The celebrated first Chief Rabbi of pre-state Israel, Rav Avraham Yitzchak HaCohen Kook (1865-1935) is recognized as being among the most important Jewish thinkers of all time. His writings reflect the mystic's search for underlying unity in all aspects of life and the world, and his unique personality similarly united a rare combination of talents and gifts.
Rav Kook was a prominent rabbinical authority and active public leader, but at the same time a deeply religious mystic. He was both Talmudic scholar and poet, original thinker and saintly tzaddik.
Rabbi Akiva’s Martyrdom
When the Romans decreed that teaching Torah is a crime punishable by death, Rabbi Akiva’s reaction was not surprising. The great scholar, who had supported Bar Kochba in his revolt against Rome, gathered people together and gave public Torah lectures.
It was not long before Rabbi Akiva was charged and convicted.
When the rabbi was brought out for public execution, it was the hour to recite the Shema. As the executioners flayed his skin with iron combs, Rabbi Akiva recited the Shema, concentrating on fulfilling its words: to love God בְּכָל לְבָבְךָ וּבְכָל נַפְשְׁךָ וּבְכָל מְאֹדֶךָ - “with all your heart, all your soul, and all your might.”
The Talmud records Rabbi Akiva’s final words before his death. His students asked him: “Our master! Even to this extent?”
The great scholar responded:
“All my life I have been troubled by this verse, ‘You shall love God... with all your soul.’ As I have explained its meaning: ‘all your soul’ - even if they take your life. I have always wondered: will I ever have the privilege of fulfilling this mitzvah? And now that the opportunity has finally arrived - shall I not seize it?”
This exchange between Rabbi Akiva and his students requires clarification. What is the meaning of their question, “Even to this extent?”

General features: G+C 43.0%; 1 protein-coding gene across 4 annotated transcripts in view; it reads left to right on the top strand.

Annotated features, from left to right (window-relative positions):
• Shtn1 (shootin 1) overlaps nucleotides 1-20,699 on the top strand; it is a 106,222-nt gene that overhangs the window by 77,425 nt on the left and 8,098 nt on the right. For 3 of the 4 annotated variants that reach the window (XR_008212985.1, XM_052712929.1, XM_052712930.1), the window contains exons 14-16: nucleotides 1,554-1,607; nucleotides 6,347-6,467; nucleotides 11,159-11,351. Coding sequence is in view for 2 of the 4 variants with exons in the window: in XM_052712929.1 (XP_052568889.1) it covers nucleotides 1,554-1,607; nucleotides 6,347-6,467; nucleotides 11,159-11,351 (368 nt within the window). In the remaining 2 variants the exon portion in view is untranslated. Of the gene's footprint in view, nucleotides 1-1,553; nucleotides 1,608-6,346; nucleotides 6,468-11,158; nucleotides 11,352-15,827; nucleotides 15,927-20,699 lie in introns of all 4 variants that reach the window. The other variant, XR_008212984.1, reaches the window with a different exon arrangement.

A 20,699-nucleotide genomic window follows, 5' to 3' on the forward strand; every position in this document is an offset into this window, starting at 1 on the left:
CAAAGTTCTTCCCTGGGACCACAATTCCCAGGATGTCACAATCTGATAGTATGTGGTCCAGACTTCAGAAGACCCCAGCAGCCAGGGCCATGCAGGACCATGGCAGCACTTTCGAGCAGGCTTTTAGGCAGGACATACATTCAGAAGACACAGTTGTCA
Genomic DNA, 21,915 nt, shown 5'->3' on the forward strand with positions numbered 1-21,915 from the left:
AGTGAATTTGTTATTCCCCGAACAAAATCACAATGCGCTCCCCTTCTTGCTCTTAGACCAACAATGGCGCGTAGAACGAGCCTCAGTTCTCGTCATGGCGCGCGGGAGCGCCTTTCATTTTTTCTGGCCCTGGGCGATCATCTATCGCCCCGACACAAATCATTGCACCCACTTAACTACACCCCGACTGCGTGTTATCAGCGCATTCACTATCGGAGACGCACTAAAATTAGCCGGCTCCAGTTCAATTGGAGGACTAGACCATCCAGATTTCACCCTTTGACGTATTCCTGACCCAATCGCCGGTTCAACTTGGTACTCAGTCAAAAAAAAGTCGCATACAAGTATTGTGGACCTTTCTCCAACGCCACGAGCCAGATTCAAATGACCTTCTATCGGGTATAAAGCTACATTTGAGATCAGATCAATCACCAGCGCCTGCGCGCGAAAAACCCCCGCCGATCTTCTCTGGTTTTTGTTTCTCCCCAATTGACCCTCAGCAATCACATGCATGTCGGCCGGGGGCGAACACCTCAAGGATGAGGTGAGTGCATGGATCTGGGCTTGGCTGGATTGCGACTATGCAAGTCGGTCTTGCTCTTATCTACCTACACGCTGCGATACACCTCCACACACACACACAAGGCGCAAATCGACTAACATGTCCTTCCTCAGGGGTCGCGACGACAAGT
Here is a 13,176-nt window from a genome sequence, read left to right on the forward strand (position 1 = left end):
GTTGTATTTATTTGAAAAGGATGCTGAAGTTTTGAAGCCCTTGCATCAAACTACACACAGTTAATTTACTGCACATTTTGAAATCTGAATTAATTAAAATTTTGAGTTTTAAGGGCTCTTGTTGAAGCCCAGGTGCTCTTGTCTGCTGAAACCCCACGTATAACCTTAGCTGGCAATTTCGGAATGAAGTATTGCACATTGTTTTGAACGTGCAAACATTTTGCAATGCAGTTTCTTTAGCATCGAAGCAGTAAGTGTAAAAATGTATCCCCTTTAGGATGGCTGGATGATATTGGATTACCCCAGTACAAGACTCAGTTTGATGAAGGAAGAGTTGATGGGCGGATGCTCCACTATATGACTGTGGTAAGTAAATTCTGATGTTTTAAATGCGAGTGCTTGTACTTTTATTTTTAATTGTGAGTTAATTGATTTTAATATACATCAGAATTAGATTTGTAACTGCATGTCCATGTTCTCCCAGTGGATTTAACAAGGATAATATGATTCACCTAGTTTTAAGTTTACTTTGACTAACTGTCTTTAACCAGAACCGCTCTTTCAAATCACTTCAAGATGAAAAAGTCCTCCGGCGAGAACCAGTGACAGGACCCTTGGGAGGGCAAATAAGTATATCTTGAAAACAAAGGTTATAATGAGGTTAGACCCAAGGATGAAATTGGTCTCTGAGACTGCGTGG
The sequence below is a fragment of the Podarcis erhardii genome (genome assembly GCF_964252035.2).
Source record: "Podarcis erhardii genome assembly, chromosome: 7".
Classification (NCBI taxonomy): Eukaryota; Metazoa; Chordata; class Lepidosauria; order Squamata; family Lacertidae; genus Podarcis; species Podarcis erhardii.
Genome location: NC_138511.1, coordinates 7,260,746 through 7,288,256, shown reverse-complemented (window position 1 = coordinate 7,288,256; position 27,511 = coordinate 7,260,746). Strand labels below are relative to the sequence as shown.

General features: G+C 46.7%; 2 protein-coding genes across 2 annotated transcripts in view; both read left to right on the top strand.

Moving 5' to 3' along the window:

The Purpose of Shema
One might think that the daily recitation of Shema is a preparatory act. Each day we accept upon ourselves the yoke of Heaven, and prepare ourselves to love God, even at the cost of our lives. This daily declaration ensures that we will have the necessary reserves of courage and commitment should there arise a need for the ultimate sacrifice of martyrdom.
This is why his students were surprised. Their teacher had already withstood the test. He had accepted martyrdom with noble determination. Even the cruelest instruments of torture had failed to deter him.
What need, then, was there for Rabbi Akiva to recite this final Shema? Why prepare for that which he was now fulfilling?
Rabbi Akiva, however, understood the intrinsic value of the Shema. This declaration of love for God and acceptance of His rule is not just a tool to train the spirit. Each recitation of the Shema is in itself a wonderful act. Each time we declare God’s unity, our souls acquire greater holiness and closeness to God. The Shema is not just a means to prepare oneself; its very recitation refines and elevates the soul.
Until his final declaration of the Shema, Rabbi Akiva had recited the Shema with the thought that he was willing to sacrifice his life - “with all your soul” - for love of God. His entire life, he had wondered whether he would be able to fulfill the mitzvah of the Shema in its most extreme, most demanding, form. “Will I ever have the privilege of fulfilling this mitzvah to its utmost?” At the hands of the Romans, he accepted the reign of Heaven while sacrificing his life - not just as a mental vision, but in real life.
His Soul Departed With Echad
The Talmud relates that as Rabbi Akiva concentrated on the final word of Shema, his soul departed.
Rabbi Akiva breathed his last with the word Echad - “God is one.” A master of Jewish law, the scholar was able to infer legal rulings from the smallest markings in the Torah’s text (Menachot 29b). In the final analysis, however, all of the detailed laws and myriad interpretations that he had propounded during his lifetime were all part of a single harmonious system.
Everything Rabbi Akiva had taught shared the same underlying theme: how to live life according to the supreme principle of God’s oneness.
It was thus fitting that his final word should be Echad.
(Sapphire from the Land of Israel. Adapted from Ein Eyah vol. II, pp. 344-345, sent to Arutz Sheva by Rabbi Chanan Morrison, Ravkooktorah.org)